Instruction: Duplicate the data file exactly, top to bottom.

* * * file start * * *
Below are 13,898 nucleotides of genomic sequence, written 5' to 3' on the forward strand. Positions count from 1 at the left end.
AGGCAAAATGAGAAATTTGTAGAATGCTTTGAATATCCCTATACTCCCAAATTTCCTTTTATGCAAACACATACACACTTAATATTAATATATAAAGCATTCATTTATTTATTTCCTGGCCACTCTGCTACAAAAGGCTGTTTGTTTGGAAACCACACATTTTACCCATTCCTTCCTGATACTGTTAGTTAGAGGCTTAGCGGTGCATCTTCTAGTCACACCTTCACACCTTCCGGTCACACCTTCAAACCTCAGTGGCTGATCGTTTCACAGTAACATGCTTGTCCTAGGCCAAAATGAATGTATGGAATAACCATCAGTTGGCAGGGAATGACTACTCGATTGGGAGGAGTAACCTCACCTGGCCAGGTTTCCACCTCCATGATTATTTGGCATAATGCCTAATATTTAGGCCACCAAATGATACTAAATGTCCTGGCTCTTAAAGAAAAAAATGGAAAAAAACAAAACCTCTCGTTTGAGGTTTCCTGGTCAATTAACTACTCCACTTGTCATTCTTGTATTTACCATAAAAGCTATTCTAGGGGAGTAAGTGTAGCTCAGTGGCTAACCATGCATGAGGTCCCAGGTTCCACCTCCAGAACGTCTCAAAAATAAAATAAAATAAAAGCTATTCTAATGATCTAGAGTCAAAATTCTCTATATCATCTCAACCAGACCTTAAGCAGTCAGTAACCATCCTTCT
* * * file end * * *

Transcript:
Below are 13,898 nucleotides of genomic sequence, written 5' to 3' on the forward strand. Positions count from 1 at the left end.
AGGCAAAATGAGAAATTTGTAGAATGCTTTGAATATCCCTATACTCCCAAATTTCCTTTTATGCAAACACATACACACTTAATATTAATATATAAAGCATTCATTTATTTATTTCCTGGCCACTCTGCTACAAAAGGCTGTTTGTTTGGAAACCACACATTTTACCCATTCCTTCCTGATACTGTTAGTTAGAGGCTTAGCGGTGCATCTTCTAGTCACACCTTCACACCTTCCGGTCACACCTTCAAACCTCAGTGGCTGATCGTTTCACAGTAACATGCTTGTCCTAGGCCAAAATGAATGTATGGAATAACCATCAGTTGGCAGGGAATGACTACTCGATTGGGAGGAGTAACCTCACCTGGCCAGGTTTCCACCTCCATGATTATTTGGCATAATGCCTAATATTTAGGCCACCAAATGATACTAAATGTCCTGGCTCTTAAAGAAAAAAATGGAAAAAAACAAAACCTCTCGTTTGAGGTTTCCTGGTCAATTAACTACTCCACTTGTCATTCTTGTATTTACCATAAAAGCTATTCTAGGGGAGTAAGTGTAGCTCAGTGGCTAACCATGCATGAGGTCCCAGGTTCCACCTCCAGAACGTCTCAAAAATAAAATAAAATAAAAGCTATTCTAATGATCTAGAGTCAAAATTCTCTATATCATCTCAACCAGACCTTAAGCAGTCAGTAACCATCCTTCT